SF Reviews background image SF Reviews logo image
Contact SF Reviews   |   Get the Newsletter 

Biased and superficial Science Fiction reviews

The Winter Of The World

Copyright 1976 by Poul Anderson

In Association with Amazon.com In Association with Amazon.co.uk
SOJALS rating:     
one SOJALS point no SOJALS point no SOJALS point no SOJALS point no SOJALS point    Awful (1/5)

I most recently read this on the 11th December 2002.

Thousands of years in our future, the second Ice Age has come and swept away civilisation. Eventually from out of the ruins humanity rises again, following a similar path from barbarism as it did so many years before, empires rising and falling.

The Rahidi empire, the latest to arise, seeks to impose its own "modern" culture upon all the people of the world. Its army is marching. It has taken the ancient city of Arvanneth and now approaches the wild Northern prairies of the Rogaviki. No empire before has managed to conquer these lands. The Rogaviki have a desperate commitment to their lands. Each clan, each homestead, fights to the death when their land is threatened. Victors depend upon at least a tacit acceptance by the conquered, but the Rogaviki can never accept defeat. Thus all previous invasions have failed.

This time, however, the invasion may well succeed. The armies are larger than ever before, they are highly trained and this time they will go, under their leader Sidir, to lengths undreamed of by the Rogaviki.

Donya of Hervar will lead the Rogaviki against the Sidir's invasion. Josserek Derrain from the far-off land of Killimaraich will dedicate himself to Donya and her cause, He's surprised that he feels so strongly for Donna, a primitive in his eyes. As he learns more about her and her culture he discovers that the Rogaviki are far from uncivilized and indeed quite uniquely different from all other people.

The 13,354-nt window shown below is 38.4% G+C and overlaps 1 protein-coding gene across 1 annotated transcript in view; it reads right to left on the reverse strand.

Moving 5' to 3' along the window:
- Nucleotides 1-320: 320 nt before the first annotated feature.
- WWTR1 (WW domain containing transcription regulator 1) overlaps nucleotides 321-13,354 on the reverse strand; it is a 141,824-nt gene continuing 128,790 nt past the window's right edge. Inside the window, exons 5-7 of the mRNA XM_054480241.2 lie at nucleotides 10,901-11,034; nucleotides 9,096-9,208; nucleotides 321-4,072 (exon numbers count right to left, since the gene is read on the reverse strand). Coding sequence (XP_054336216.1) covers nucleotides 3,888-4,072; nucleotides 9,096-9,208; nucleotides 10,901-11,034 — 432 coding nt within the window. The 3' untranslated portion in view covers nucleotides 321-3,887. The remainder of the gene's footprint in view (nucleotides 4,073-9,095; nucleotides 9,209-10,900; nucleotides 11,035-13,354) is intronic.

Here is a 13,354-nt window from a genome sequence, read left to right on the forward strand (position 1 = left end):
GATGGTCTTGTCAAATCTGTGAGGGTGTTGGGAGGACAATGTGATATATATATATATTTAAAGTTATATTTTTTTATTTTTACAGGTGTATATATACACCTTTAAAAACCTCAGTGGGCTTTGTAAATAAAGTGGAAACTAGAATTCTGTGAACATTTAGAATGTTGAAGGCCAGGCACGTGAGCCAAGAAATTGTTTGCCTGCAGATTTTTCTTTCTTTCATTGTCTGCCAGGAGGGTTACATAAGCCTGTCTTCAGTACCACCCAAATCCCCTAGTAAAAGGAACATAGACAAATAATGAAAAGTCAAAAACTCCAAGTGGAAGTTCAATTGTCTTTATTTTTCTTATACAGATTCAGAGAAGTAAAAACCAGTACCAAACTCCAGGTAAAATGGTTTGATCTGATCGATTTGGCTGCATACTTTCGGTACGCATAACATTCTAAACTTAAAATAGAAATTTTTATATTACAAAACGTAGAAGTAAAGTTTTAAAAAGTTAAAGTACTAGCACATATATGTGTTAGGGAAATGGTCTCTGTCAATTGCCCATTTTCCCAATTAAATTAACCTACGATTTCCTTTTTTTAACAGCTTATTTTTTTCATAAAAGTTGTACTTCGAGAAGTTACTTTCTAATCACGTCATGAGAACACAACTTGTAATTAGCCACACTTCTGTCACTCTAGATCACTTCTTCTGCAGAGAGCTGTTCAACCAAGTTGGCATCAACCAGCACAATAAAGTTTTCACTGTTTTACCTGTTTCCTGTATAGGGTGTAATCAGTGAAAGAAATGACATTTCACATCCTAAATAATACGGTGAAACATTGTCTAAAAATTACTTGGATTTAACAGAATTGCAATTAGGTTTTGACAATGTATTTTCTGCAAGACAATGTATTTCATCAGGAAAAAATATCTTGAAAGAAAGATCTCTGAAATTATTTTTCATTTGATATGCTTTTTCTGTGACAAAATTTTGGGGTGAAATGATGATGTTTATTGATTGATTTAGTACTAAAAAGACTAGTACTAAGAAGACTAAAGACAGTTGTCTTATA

This is one of the hundreds of novels set in in some post-apocalypse medieval world, full of unrecognizable countries, strange names, odd customs, and military conflict. It's swords and sorcery (but without the sorcery) fantasy for the most part.

I've largely given up reading Poul Anderson's books - they are either this style of military medieval fantasy or, if they are harder SF, they're a little lightweight - perfectly good escapism for a teenager, but not something one would treasure as an adult. However, he rather surprised me in this novel. There is some depth to it, there's an intriguing mystery about the Rogaviki people and in the end I came round to thinking that it was quite a worthwhile read. Certainly Poul put a lot of thought into this novel and he's achieved something worthwhile and exhilarating in his creation of the Rogaviki people.

Loaded on the 27th December 2002.
Cover of The Winter Of The World